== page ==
Google Home and Chromecast can release precise location




Google Home and the Chromecast have an authentication vulnerability that makes it possible to read the exact location of the devices remotely. Google is working on a fix for the vulnerability.

The vulnerability can be exploited by having a user click on a link while connected to the same network as the Google Home speaker or Chromecast player. For example, the link may be part of a tweet or ad. After the user clicks, the attacker can request a list of nearby Wi-Fi networks from the Home of Chromecast.

Because Google has mapped the location of wireless networks, the location of the devices can be precisely determined via the html5 geolocation api. For example, only a global impression of the location can be obtained via the IP address. The conditions are that the target keeps the connection to the link open for about one minute and there are sufficient Wi-Fi networks in the area to accurately determine the position via triangulation.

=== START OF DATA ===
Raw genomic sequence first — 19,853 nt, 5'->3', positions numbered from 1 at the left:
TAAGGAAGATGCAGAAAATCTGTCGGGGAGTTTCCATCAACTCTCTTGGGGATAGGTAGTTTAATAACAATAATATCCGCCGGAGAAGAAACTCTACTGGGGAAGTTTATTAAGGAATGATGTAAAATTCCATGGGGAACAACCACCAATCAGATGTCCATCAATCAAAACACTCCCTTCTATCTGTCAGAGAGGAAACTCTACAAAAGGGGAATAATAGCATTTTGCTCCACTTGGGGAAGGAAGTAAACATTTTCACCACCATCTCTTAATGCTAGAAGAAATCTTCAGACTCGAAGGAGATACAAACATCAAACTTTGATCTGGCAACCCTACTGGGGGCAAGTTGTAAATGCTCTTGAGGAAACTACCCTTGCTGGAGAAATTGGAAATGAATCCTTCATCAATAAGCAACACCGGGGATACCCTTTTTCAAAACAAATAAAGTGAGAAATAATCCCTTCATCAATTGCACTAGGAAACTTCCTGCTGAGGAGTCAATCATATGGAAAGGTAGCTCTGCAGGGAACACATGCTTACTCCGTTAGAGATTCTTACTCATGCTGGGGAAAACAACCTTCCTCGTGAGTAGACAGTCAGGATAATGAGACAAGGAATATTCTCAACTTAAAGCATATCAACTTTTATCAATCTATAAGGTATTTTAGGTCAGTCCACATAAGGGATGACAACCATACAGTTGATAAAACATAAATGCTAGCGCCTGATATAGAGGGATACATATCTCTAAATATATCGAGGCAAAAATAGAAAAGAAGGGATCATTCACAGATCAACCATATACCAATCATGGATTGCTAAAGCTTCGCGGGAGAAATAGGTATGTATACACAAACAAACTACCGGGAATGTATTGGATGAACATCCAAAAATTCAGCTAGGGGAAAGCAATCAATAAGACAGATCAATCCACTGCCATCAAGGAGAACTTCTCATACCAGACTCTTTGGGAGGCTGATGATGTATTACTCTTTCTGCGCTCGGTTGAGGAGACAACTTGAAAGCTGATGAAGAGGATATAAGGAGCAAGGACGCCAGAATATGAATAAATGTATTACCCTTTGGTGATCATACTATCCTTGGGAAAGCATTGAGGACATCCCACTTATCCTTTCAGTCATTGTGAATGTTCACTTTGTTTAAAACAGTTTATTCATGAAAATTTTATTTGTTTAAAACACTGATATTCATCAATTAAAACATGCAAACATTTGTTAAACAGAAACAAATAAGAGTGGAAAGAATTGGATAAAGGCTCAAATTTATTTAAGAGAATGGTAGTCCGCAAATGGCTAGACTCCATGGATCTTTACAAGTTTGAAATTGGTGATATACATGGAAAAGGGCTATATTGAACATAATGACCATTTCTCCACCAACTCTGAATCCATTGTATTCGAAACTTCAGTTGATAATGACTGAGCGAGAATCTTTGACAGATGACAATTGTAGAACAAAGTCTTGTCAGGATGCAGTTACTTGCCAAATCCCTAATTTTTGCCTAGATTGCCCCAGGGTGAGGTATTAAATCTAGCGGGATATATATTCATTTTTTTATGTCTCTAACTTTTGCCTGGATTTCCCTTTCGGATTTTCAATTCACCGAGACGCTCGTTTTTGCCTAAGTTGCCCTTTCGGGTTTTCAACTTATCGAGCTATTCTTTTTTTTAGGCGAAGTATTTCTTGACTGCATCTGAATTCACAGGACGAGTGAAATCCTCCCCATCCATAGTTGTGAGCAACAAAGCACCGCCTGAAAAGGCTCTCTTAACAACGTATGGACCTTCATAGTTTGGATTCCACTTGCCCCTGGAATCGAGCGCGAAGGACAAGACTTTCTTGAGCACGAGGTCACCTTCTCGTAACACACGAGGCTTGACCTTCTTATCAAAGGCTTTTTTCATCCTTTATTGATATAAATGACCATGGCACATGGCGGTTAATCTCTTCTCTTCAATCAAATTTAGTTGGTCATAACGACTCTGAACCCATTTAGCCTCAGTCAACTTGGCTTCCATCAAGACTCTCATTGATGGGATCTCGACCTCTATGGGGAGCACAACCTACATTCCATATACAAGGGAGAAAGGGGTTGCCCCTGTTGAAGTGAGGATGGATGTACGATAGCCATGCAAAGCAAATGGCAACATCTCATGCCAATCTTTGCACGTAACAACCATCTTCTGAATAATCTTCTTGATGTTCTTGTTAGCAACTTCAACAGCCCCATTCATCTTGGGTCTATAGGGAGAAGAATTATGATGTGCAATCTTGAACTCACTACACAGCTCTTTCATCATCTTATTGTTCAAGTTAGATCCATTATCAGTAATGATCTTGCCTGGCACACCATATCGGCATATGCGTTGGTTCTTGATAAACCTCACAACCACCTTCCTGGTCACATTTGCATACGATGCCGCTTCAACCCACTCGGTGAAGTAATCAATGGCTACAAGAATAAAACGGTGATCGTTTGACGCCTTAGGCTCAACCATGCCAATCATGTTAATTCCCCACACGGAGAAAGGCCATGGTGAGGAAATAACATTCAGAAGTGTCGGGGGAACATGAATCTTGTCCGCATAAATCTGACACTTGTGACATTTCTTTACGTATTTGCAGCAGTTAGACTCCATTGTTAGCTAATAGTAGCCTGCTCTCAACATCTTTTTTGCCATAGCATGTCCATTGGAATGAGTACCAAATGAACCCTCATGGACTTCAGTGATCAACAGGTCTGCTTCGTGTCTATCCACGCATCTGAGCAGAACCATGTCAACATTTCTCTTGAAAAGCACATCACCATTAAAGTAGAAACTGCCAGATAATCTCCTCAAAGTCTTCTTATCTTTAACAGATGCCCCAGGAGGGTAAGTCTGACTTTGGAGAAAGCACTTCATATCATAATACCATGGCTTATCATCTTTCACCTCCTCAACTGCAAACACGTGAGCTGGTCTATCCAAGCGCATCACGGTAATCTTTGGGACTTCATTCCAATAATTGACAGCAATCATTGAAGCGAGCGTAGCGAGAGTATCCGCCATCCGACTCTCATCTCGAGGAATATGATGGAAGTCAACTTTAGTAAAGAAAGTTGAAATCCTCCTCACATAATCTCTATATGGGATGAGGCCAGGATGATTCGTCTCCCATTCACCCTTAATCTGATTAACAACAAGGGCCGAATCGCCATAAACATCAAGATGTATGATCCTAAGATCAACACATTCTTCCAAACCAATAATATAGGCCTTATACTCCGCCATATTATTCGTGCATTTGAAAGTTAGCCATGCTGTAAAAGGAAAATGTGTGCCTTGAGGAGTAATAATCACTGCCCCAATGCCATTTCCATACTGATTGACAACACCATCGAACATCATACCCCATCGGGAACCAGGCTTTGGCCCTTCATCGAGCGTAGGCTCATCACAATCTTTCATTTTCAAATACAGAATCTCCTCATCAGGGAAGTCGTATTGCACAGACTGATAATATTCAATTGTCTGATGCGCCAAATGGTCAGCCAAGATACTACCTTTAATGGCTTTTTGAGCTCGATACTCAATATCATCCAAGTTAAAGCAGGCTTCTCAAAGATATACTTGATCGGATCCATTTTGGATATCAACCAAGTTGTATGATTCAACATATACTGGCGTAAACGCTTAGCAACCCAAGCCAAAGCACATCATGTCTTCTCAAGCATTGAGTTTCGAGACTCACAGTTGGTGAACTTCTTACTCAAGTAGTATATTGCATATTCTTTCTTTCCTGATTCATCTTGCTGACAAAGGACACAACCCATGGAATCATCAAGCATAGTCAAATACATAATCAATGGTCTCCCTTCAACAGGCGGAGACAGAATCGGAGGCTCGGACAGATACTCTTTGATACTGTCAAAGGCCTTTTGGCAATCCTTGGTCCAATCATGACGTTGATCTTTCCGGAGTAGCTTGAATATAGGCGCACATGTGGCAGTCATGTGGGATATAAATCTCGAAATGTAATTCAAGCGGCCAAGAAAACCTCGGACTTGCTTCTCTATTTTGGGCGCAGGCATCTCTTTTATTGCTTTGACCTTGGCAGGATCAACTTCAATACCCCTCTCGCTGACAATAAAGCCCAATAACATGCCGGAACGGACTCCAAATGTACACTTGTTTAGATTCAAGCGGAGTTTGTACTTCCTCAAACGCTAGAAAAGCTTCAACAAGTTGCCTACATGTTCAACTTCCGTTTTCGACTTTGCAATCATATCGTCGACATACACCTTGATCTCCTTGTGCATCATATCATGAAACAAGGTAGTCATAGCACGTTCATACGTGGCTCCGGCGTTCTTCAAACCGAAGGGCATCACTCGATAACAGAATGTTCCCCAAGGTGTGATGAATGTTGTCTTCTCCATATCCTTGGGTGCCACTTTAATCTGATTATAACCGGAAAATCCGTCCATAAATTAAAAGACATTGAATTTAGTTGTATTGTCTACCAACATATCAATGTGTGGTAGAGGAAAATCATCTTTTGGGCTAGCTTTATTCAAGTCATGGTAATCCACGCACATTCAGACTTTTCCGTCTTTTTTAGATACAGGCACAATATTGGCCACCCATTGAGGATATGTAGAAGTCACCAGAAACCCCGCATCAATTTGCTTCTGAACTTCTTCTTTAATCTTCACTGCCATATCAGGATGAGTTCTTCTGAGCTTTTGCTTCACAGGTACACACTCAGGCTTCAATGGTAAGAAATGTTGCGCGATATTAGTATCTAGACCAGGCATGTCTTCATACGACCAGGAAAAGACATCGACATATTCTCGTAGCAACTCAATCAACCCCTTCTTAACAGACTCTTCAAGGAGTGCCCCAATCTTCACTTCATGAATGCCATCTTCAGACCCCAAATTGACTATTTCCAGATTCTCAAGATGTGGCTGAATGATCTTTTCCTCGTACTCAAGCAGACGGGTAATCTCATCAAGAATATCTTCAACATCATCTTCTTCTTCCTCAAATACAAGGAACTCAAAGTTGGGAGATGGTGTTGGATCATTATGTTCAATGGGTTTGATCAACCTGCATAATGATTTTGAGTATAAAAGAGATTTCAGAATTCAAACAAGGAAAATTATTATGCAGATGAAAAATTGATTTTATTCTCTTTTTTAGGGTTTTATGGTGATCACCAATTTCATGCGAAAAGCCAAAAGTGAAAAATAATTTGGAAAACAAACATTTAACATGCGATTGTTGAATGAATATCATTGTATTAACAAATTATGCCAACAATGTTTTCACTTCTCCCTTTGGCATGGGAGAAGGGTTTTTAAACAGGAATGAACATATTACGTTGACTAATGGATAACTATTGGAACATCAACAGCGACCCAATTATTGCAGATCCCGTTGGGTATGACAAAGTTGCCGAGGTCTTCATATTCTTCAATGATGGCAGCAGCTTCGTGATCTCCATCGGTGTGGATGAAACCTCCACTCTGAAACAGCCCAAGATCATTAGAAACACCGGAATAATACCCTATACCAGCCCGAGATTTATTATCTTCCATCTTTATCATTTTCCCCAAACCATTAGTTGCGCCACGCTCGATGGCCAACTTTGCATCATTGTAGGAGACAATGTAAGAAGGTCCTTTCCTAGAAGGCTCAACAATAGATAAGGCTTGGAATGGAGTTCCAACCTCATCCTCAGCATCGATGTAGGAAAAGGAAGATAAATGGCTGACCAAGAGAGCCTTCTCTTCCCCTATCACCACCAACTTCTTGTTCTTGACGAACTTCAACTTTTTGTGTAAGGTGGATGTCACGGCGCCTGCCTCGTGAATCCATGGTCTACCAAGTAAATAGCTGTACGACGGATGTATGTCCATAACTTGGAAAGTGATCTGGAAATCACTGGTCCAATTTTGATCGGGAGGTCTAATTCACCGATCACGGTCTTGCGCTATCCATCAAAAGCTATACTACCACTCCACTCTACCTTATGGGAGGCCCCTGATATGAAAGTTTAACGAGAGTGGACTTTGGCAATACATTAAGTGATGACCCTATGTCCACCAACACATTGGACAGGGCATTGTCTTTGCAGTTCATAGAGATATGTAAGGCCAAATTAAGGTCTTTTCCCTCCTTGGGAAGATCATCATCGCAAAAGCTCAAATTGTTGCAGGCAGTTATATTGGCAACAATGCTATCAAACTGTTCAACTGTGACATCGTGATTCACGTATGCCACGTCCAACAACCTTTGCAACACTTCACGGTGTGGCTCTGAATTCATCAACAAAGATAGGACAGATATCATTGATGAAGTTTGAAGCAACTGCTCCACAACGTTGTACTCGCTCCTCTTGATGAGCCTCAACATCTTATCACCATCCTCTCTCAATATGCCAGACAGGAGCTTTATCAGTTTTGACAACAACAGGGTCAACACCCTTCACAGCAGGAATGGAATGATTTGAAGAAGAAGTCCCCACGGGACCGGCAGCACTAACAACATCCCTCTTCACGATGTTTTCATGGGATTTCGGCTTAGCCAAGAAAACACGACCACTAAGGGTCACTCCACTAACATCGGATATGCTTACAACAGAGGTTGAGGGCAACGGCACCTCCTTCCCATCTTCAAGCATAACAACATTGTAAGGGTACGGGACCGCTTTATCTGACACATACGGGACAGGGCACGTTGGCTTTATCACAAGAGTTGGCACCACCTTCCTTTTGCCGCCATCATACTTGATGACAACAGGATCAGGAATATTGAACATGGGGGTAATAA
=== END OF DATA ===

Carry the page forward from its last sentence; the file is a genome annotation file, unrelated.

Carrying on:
The basis of the vulnerability lies with the Home app that is used for the Home speaker and Chromecast when configuring the network settings. This does not require authentication and works via the local http server. Security bureau Tripwire, which discovered the problem, used its dns rebooting software for the attack.

According to Krebs on Security , the attack can for example be abused in phishing and extortion attempts. Google initially thought that there was no problem, because the service worked as intended, but in the end the company decided to update both the Home and the Chromecast. This must be done mid-July.


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